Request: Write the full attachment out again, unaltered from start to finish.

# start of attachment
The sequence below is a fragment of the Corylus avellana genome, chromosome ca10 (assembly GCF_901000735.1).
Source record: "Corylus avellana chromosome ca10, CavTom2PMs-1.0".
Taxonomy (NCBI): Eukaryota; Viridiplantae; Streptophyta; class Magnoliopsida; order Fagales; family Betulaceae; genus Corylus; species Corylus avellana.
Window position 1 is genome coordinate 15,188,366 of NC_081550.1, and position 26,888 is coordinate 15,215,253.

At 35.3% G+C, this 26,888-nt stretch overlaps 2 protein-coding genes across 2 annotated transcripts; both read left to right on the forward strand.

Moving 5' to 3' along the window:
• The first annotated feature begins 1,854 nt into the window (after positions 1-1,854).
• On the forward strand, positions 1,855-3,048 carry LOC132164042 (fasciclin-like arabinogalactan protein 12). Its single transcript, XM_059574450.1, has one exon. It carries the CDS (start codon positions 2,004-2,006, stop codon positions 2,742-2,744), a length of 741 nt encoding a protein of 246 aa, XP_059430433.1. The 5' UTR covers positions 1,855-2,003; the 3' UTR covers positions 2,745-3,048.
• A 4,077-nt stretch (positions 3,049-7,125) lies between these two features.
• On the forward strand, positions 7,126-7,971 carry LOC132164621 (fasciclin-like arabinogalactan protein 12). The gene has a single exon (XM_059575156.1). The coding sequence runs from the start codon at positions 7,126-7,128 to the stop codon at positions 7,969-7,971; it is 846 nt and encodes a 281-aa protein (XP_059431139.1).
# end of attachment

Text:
The sequence below is a fragment of the Corylus avellana genome, chromosome ca10 (assembly GCF_901000735.1).
Source record: "Corylus avellana chromosome ca10, CavTom2PMs-1.0".
Taxonomy (NCBI): Eukaryota; Viridiplantae; Streptophyta; class Magnoliopsida; order Fagales; family Betulaceae; genus Corylus; species Corylus avellana.
Window position 1 is genome coordinate 15,188,366 of NC_081550.1, and position 26,888 is coordinate 15,215,253.

At 35.3% G+C, this 26,888-nt stretch overlaps 2 protein-coding genes across 2 annotated transcripts; both read left to right on the forward strand.

Moving 5' to 3' along the window:
• The first annotated feature begins 1,854 nt into the window (after positions 1-1,854).
• On the forward strand, positions 1,855-3,048 carry LOC132164042 (fasciclin-like arabinogalactan protein 12). Its single transcript, XM_059574450.1, has one exon. It carries the CDS (start codon positions 2,004-2,006, stop codon positions 2,742-2,744), a length of 741 nt encoding a protein of 246 aa, XP_059430433.1. The 5' UTR covers positions 1,855-2,003; the 3' UTR covers positions 2,745-3,048.
• A 4,077-nt stretch (positions 3,049-7,125) lies between these two features.
• On the forward strand, positions 7,126-7,971 carry LOC132164621 (fasciclin-like arabinogalactan protein 12). The gene has a single exon (XM_059575156.1). The coding sequence runs from the start codon at positions 7,126-7,128 to the stop codon at positions 7,969-7,971; it is 846 nt and encodes a 281-aa protein (XP_059431139.1).